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Artificial blood vessel advance
A blood vessel ready for surgery
A blood vessel ready for surgery
A revolutionary way of creating blood vessels for heart bypass surgery has won a major award for medical innovation.

Chris Mason, a Medical Research Council Clinical Fellow at University College London who developed the technique won the 10,000 National Endowment for Science, Technology & the Arts prize at the Medical Futures Awards in London, announced on Thursday.

His idea will also be fast tracked through NESTA's Invention and Innovation programme, with the chance of possible further funding of up to 100,000.

Mr Mason told BBC News Online that he believed his automated system would move tissue engineering away from being a "cottage industry" where tissue is made in laboratories by hand.


The real advantage of this is that you can automate the system

Chris Mason, researcher
Tissue engineering uses living cells combined with either synthetic or naturally derived chemicals to replace damaged or defective tissues, such as skin, cartilage.

Even whole organs could one day be created.

Leg veins

In the system Mr Mason has devised, a patient's cells are mixed with the chemicals, then injected into a disposable plastic mould where they multiply.

Because this happens within the mould, there is less chance of contamination and the procedure is more efficient.

The initial research will focus on creating blood vessels for use in cardiac bypass surgery.

At the moment a vein is transplanted from the patient's own leg.

This can be lengthy and painful - so much so that many patients complain about leg pain rather than chest pain after surgery.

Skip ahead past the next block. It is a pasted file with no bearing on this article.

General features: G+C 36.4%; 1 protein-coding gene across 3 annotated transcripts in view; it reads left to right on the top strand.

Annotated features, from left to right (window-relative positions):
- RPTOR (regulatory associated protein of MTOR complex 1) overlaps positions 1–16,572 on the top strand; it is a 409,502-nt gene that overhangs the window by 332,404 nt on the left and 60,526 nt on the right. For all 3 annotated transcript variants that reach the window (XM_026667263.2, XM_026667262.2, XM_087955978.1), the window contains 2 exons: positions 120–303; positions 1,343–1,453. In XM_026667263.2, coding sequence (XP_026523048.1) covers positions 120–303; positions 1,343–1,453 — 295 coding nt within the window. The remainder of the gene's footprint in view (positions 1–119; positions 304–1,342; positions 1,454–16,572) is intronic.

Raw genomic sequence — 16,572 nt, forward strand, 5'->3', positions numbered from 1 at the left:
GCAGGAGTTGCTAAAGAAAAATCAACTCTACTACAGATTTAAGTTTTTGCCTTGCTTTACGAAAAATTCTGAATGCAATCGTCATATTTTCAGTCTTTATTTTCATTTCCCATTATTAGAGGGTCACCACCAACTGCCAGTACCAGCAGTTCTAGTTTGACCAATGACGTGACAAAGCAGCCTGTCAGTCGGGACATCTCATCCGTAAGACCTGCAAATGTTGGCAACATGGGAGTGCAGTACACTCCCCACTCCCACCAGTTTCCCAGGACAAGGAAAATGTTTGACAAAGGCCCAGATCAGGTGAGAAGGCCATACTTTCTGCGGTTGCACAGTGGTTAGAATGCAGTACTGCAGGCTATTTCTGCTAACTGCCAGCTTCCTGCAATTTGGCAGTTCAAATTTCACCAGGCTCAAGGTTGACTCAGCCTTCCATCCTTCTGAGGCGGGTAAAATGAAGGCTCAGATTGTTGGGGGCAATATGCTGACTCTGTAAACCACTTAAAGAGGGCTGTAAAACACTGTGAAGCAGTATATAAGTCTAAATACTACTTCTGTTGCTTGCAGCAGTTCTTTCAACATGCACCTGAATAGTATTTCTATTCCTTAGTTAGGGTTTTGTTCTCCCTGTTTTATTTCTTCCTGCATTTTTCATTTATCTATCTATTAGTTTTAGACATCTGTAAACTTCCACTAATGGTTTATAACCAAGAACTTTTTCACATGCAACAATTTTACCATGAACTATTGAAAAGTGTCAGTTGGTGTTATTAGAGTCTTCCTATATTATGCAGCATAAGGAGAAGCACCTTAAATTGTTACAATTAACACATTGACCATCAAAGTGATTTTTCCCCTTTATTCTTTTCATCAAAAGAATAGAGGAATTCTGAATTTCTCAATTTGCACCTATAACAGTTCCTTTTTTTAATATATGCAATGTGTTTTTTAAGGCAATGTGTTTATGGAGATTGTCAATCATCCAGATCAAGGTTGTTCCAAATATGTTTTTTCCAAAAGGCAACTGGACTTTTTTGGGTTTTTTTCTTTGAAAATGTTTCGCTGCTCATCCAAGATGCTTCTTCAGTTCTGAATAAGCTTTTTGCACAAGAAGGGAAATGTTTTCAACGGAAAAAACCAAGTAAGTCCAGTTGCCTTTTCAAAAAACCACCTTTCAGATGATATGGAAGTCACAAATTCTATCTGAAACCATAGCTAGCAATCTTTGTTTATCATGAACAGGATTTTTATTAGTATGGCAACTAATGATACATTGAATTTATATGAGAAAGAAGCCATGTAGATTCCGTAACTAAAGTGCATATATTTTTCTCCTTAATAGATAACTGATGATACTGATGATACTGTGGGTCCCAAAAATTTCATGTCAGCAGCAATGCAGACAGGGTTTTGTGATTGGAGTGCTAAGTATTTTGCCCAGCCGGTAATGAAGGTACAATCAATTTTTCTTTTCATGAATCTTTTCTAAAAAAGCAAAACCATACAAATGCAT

The automated tissue engineering system should mean patients spend less time in hospital and free up surgeon's time.

Mr Mason estimated around one million metres of blood vessels are needed each year for cardiac bypass surgery, many more than are currently made.

He said his automated system was better than the existing system because there was no human contact with the blood vessel until the surgeon removes it to transplant it into the patient.

But Mr Mason warned it could be at least seven years before trials involving patients begin.

He also suggested automated engineering of human tissue could allow an ethical alternative to testing drugs on animals.

More bypass operations

He said: "The real advantage of this is that you can automate the system.

"You make a much better quality product when you automate something - what you make on Monday is the same as what you make on Tuesday and on Wednesday"

He said more heart bypasses could be done once the technique was in use.

"Surgeons currently get through two a day. It's highly likely that with good organisation, they could be up to three if they used a blood vessel that came straight out of the fridge.

Professor Sir Christopher Evans, Shaun Rusling has won his battle at an awards ceremony in London on Thursday, said: "The present methods of tissue engineering are expensive and carry a greater degree of contamination due to the amount of human contact involved in the manufacturing process.

"This innovative idea could revolutionise healthcare by providing a cleaner and less costly alternative and could be an excellent investment for NESTA and the UK as a whole."

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25 Apr 02 | Health
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